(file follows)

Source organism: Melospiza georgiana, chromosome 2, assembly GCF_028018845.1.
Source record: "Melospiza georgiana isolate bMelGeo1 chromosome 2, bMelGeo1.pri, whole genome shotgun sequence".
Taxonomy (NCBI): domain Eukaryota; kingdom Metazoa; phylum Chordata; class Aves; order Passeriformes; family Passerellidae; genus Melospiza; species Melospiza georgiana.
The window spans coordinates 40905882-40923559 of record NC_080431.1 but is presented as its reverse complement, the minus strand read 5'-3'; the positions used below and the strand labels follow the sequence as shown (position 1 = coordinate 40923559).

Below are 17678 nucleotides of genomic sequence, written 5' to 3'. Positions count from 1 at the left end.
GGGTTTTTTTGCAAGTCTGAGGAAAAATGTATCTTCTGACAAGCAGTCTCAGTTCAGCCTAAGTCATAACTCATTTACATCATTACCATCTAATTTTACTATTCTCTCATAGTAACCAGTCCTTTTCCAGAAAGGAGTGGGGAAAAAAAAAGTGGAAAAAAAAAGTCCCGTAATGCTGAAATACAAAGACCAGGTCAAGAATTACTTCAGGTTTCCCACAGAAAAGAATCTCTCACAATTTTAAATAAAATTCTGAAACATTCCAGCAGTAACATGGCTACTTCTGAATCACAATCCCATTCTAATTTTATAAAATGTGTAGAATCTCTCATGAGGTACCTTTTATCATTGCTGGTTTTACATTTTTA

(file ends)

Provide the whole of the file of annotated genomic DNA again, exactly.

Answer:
Source organism: Melospiza georgiana, chromosome 2, assembly GCF_028018845.1.
Source record: "Melospiza georgiana isolate bMelGeo1 chromosome 2, bMelGeo1.pri, whole genome shotgun sequence".
Taxonomy (NCBI): domain Eukaryota; kingdom Metazoa; phylum Chordata; class Aves; order Passeriformes; family Passerellidae; genus Melospiza; species Melospiza georgiana.
The window spans coordinates 40905882-40923559 of record NC_080431.1 but is presented as its reverse complement, the minus strand read 5'-3'; the positions used below and the strand labels follow the sequence as shown (position 1 = coordinate 40923559).

Below are 17678 nucleotides of genomic sequence, written 5' to 3'. Positions count from 1 at the left end.
GGGTTTTTTTGCAAGTCTGAGGAAAAATGTATCTTCTGACAAGCAGTCTCAGTTCAGCCTAAGTCATAACTCATTTACATCATTACCATCTAATTTTACTATTCTCTCATAGTAACCAGTCCTTTTCCAGAAAGGAGTGGGGAAAAAAAAAGTGGAAAAAAAAAGTCCCGTAATGCTGAAATACAAAGACCAGGTCAAGAATTACTTCAGGTTTCCCACAGAAAAGAATCTCTCACAATTTTAAATAAAATTCTGAAACATTCCAGCAGTAACATGGCTACTTCTGAATCACAATCCCATTCTAATTTTATAAAATGTGTAGAATCTCTCATGAGGTACCTTTTATCATTGCTGGTTTTACATTTTTA